Brawn admits he couldn't work with Ecclestone


Ross Brawn has admitted that in his role as technical boss at FOM he would not have been able to work alongside Bernie Ecclestone, but has denied that side-lining the former F1 supremo was a deal breaker.

When Liberty Media bought F1 in January, the first move was to side-line the sport's former supremo, Bernie Ecclestone, and install a new team comprising Chase Carey, effectively as the new supremo, alongside Sean Bratches, who would be responsible for the commercial aspects of the sport, and Ross Brawn, who would head up the technical side.

Brawn, who won titles with Benetton, Ferrari and then his own team, before selling it to Mercedes, has made no secret that he would not have accepted a senior role - nor probably been offered it - under the old regime, admitting that he would have found it difficult to work with Ecclestone.

The veteran technical boss has now elaborated on why he couldn't work with Ecclestone, but strongly denies that side-lining the Briton was a deal breaker.

Asked if a condition of him accepting the role was that Ecclestone be sidelined, Brawn tells F1 Racing: "That is not true. I mean, I couldn't work with Bernie, but I never made that a condition."

"It would have been very entertaining to work with Bernie," he continues. "But it wasn't impossible, Bernie has done things in his own way over the years, and very effectively.

"But I've never seen Bernie with any serious partners, certainly not in terms of running the business," he adds. "He's had people who've helped him with aspects of the business, but I'm not sure that my philosophy of how I think it could go forward necessarily aligns with Bernie's.

"Bernie was very adept to a reactive approach," claims Brawn, "mine is the opposite, I want to have a planned and a long-term approach. I think Bernie famously said 'Don't plan long-term because you don't know what's going to be there when you get there.'"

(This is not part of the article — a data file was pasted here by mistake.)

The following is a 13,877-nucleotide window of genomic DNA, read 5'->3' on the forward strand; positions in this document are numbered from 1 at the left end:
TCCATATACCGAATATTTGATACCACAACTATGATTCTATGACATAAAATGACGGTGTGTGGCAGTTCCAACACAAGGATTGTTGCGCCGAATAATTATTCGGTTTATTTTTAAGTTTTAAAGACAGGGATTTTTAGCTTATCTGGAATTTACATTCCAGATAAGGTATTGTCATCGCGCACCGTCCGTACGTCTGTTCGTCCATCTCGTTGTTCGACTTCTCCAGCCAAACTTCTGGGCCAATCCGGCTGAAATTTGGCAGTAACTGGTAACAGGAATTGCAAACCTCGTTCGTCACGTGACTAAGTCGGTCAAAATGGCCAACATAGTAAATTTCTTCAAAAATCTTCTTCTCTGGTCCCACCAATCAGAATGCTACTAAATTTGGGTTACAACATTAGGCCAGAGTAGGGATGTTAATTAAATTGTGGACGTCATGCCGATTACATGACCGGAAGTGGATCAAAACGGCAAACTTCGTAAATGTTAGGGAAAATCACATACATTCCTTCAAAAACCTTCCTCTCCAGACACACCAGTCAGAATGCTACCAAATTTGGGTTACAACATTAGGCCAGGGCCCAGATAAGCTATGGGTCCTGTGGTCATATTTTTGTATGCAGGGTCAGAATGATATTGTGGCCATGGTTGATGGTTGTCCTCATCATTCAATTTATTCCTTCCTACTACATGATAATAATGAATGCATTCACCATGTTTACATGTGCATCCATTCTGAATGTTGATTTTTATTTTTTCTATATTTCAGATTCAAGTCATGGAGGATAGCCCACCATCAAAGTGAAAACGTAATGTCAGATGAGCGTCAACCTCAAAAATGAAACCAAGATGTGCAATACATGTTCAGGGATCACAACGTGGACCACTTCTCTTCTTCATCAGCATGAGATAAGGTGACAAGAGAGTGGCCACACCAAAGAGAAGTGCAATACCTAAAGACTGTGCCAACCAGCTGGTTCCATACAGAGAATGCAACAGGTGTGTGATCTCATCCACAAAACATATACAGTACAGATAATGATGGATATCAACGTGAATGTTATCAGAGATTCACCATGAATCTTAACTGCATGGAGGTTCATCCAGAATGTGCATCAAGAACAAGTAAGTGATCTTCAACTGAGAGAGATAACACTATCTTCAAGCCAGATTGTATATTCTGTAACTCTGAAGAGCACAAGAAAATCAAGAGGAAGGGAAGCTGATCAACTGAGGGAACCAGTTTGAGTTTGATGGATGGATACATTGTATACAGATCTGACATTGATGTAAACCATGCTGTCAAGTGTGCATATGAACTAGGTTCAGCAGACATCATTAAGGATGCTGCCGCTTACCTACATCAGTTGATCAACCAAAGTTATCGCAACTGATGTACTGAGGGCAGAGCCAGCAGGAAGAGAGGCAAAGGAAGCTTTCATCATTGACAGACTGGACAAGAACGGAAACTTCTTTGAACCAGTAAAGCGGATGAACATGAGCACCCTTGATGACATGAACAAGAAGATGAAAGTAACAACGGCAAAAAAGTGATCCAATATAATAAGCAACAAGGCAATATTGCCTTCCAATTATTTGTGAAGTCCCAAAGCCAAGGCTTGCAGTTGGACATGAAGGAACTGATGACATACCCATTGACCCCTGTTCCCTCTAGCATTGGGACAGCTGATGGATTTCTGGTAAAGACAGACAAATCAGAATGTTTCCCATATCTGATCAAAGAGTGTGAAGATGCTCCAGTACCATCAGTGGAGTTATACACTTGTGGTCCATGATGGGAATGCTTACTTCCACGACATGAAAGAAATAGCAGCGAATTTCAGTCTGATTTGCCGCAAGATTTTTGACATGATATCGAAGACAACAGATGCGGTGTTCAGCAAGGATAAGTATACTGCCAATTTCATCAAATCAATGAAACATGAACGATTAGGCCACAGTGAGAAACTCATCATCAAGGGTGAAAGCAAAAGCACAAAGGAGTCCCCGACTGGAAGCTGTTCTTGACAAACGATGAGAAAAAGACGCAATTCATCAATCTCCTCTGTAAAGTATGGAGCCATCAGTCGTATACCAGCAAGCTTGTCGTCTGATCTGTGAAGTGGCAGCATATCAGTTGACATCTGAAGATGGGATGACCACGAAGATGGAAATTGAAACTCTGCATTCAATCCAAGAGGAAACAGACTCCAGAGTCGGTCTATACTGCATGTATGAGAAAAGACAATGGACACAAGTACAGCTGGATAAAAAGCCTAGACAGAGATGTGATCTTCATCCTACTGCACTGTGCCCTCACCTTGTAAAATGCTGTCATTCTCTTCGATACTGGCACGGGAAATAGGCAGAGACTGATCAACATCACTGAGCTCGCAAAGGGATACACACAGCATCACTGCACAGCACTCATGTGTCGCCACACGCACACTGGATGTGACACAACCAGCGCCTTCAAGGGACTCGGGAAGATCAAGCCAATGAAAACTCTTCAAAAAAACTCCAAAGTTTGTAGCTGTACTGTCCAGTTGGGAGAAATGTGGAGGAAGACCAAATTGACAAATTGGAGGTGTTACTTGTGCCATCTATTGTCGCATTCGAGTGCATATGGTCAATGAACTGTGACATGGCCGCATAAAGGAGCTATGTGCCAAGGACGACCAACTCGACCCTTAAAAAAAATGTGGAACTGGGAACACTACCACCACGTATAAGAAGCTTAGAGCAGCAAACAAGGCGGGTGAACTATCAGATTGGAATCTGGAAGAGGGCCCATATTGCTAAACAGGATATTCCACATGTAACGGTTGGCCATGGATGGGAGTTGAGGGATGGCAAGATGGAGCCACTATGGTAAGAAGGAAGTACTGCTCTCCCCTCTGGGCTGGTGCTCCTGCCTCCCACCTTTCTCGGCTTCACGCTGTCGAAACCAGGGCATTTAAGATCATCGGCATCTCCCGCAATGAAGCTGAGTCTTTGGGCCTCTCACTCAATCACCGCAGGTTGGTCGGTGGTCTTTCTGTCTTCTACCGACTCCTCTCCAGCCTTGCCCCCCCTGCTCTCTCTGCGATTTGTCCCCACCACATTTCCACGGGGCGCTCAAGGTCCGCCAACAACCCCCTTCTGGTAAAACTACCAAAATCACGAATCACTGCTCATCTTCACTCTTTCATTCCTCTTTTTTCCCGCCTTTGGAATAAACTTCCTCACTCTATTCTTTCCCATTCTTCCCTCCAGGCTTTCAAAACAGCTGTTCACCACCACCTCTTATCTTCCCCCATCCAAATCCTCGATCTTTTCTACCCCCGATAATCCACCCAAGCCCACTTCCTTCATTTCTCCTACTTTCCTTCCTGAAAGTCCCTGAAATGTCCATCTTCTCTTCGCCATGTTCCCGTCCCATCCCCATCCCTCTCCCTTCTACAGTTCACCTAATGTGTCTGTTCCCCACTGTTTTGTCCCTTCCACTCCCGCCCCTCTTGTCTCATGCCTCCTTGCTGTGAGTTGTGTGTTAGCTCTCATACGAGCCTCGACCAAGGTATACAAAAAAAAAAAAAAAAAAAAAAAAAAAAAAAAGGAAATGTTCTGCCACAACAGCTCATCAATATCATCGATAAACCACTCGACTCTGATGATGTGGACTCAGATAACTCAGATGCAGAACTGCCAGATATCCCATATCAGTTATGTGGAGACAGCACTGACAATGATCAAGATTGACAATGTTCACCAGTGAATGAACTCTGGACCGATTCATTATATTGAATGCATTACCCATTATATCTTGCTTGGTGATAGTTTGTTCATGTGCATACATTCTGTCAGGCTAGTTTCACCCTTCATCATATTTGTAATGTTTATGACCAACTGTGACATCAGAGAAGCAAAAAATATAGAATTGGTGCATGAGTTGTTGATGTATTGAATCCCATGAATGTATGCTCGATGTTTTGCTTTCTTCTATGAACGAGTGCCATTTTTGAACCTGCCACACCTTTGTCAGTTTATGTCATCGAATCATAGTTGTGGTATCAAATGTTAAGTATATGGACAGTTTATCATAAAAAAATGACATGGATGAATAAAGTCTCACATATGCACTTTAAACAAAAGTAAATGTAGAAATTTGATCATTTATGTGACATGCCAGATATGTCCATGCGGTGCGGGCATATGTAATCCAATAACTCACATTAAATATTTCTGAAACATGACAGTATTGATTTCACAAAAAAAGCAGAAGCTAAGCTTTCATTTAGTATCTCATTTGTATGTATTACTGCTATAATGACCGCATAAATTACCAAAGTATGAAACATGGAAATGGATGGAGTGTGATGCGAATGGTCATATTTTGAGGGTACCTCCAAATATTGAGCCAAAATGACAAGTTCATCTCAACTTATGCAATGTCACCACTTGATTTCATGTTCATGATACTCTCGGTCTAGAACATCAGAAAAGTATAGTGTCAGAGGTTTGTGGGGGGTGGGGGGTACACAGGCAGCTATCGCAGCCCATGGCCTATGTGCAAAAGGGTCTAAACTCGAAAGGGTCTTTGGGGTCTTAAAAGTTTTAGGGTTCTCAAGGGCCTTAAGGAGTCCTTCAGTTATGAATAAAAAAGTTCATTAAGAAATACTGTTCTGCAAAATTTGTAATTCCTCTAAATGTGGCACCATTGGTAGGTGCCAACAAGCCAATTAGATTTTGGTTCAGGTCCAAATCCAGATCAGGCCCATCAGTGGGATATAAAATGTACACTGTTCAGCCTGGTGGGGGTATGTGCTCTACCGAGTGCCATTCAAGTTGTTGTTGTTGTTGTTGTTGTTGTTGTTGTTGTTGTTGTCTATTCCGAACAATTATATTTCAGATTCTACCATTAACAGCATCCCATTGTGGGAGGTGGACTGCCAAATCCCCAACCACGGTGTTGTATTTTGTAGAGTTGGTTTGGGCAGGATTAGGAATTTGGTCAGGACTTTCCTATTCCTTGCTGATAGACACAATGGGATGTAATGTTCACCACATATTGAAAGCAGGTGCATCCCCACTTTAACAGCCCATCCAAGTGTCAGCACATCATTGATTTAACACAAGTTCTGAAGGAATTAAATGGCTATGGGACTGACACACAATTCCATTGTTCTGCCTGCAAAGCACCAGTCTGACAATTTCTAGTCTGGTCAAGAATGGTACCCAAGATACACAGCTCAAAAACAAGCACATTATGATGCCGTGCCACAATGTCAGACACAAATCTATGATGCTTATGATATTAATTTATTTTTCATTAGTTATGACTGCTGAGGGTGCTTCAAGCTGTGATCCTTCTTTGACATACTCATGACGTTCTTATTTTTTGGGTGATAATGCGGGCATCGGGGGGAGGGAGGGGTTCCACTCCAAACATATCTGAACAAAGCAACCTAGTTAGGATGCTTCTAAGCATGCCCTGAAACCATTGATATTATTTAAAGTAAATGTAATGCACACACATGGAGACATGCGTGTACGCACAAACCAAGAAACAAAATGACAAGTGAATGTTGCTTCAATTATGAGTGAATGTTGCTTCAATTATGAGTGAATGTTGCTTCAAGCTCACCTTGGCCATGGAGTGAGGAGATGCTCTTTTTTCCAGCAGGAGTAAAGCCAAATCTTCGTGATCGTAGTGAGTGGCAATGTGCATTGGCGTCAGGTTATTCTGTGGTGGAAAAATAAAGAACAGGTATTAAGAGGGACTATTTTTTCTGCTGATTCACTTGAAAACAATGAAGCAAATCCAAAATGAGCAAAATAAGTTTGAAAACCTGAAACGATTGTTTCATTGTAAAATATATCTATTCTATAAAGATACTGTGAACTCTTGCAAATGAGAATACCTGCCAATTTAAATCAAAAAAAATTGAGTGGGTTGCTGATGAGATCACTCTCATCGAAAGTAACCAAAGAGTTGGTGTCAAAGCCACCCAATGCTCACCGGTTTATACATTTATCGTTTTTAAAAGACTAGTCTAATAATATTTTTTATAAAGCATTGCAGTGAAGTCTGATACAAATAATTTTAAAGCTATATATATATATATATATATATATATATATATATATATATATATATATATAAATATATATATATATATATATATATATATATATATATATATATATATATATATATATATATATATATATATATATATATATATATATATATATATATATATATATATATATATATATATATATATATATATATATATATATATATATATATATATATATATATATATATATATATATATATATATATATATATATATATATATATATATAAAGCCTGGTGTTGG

Brawn insists that while FOM has its own ideas for the direction the sport should be heading, he concedes that ultimately it is the FIA which will remain responsible for the rules of the sport.

"We're going to fight our corner, if anything more strongly in the future than perhaps has been done," he says. "But that's not to say that previous management were not interested in that, but it was a bit staccato. They came in when there was a crisis, whereas we want to be part of a continuous process to try and improve.

"So we believe we've got a role to play and we've got a right to get involved in helping shape the regulations for the future. But ultimately it's not our responsibility, that responsibility has to lie with the FIA, because they are the regulatory body."

Speaking in Bahrain last weekend, Bernie Ecclestone's first visit to an F1 race this year, the former supremo was up to his usual mischief, making comments that worked on various levels.

Revealing that he has had little contact with the FOM team, he claimed not to have met Bratches, while meeting Brawn "for ten minutes a week or so ago".

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Published: 21/04/2017
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